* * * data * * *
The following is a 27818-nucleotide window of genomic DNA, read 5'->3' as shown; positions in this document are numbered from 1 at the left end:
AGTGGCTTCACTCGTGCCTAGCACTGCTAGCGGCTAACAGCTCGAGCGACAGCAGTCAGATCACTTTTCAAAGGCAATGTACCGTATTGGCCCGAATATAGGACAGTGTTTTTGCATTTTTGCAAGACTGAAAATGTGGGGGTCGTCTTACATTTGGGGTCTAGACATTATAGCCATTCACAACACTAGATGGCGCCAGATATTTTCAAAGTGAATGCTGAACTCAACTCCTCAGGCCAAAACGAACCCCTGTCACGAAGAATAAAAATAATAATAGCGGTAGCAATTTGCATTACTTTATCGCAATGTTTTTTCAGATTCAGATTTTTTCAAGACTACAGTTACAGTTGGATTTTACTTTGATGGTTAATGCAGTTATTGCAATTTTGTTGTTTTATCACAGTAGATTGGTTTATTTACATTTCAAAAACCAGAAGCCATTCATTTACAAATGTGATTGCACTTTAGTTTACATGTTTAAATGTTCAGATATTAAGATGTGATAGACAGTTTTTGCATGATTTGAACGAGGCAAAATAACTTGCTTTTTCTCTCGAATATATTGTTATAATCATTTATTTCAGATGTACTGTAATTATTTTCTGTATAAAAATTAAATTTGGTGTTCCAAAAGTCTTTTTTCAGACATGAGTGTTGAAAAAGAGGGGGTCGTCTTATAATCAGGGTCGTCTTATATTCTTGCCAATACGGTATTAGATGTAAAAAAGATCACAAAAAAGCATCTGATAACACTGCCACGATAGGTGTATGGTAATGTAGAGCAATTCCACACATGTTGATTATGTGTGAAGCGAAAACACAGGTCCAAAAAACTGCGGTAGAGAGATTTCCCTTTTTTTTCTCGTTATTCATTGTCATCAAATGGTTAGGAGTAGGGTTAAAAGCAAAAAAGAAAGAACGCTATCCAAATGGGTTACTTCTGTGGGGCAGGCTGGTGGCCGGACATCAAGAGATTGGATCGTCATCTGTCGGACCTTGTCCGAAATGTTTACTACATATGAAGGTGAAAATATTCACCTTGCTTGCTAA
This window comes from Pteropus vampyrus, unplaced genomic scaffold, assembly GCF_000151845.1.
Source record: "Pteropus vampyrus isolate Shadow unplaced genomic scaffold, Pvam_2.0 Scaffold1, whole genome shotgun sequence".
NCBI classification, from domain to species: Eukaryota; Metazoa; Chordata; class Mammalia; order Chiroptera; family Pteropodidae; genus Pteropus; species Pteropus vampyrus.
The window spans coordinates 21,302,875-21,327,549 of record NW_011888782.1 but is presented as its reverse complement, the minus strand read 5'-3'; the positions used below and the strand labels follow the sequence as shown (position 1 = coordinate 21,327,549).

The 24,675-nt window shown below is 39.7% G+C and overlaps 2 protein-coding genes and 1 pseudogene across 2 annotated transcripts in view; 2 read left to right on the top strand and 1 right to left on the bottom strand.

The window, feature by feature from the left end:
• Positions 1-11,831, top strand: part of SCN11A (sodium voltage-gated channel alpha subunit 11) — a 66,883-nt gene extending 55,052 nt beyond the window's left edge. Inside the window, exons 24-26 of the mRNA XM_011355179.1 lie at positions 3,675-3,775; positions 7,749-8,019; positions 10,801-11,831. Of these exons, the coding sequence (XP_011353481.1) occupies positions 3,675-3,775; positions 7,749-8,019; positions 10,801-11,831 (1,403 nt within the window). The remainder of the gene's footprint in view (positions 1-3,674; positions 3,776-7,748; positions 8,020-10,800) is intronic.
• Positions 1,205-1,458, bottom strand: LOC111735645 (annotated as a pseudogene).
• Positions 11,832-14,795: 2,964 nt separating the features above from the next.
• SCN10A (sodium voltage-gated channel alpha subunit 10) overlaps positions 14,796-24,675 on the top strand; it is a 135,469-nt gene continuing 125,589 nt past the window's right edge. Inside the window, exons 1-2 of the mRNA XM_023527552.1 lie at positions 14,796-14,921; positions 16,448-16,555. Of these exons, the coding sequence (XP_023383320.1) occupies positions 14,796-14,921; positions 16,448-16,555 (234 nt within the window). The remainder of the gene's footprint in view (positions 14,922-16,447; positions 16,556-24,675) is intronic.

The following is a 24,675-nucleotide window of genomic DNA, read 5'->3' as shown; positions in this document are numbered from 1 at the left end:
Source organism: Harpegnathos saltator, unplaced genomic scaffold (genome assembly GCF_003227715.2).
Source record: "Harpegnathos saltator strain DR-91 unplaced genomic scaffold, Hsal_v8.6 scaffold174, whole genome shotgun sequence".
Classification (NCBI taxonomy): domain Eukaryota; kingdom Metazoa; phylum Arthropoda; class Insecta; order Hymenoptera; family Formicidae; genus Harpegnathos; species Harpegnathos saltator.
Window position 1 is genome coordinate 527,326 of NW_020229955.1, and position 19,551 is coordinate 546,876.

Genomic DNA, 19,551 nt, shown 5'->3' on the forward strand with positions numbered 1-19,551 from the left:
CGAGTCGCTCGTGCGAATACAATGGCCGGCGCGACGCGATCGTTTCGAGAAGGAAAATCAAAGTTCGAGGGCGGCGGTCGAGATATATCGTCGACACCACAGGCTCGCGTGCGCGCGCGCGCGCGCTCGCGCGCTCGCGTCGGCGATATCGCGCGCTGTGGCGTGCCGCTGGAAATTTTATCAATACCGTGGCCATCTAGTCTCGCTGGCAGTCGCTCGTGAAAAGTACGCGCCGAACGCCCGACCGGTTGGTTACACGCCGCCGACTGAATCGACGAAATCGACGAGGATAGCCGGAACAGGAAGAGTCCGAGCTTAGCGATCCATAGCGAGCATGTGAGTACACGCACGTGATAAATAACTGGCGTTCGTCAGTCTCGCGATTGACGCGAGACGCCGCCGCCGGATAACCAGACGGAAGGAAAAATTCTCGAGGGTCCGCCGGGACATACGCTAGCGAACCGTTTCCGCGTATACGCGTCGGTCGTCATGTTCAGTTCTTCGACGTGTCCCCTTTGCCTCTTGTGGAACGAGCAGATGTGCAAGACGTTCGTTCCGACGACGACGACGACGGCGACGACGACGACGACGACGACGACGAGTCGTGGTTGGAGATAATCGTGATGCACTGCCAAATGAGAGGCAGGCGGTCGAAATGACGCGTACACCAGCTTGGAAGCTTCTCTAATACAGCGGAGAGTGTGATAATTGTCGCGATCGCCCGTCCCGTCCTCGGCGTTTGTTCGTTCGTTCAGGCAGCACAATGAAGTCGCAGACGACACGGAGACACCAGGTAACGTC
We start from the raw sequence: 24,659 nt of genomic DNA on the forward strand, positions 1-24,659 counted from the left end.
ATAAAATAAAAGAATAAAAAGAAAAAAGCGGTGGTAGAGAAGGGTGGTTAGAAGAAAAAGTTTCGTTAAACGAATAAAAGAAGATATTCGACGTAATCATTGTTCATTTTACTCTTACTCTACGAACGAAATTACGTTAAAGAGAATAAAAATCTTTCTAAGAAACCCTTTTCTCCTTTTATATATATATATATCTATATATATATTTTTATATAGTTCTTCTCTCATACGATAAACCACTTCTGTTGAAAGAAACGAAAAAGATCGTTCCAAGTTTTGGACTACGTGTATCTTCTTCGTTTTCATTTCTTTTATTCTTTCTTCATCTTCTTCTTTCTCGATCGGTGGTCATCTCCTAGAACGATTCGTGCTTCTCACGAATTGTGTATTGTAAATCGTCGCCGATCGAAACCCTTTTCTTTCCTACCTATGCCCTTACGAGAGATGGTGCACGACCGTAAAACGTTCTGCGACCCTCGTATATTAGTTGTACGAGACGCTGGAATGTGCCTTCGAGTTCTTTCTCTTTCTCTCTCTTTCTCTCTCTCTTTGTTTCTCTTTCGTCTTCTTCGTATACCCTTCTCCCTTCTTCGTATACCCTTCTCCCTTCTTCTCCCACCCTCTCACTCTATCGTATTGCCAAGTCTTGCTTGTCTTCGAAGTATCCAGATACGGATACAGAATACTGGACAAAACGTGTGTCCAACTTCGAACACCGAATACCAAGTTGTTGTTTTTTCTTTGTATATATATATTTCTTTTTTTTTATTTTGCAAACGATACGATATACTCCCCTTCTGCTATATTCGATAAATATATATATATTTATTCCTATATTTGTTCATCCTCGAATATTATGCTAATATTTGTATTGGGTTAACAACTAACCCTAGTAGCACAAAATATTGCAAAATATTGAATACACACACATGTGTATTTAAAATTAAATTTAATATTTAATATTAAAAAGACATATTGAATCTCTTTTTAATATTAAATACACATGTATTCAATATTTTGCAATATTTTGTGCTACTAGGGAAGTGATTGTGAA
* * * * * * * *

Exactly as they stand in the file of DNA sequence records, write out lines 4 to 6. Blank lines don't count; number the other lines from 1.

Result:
Source record: "Pteropus vampyrus isolate Shadow unplaced genomic scaffold, Pvam_2.0 Scaffold1, whole genome shotgun sequence".
NCBI classification, from domain to species: Eukaryota; Metazoa; Chordata; class Mammalia; order Chiroptera; family Pteropodidae; genus Pteropus; species Pteropus vampyrus.
The window spans coordinates 21,302,875-21,327,549 of record NW_011888782.1 but is presented as its reverse complement, the minus strand read 5'-3'; the positions used below and the strand labels follow the sequence as shown (position 1 = coordinate 21,327,549).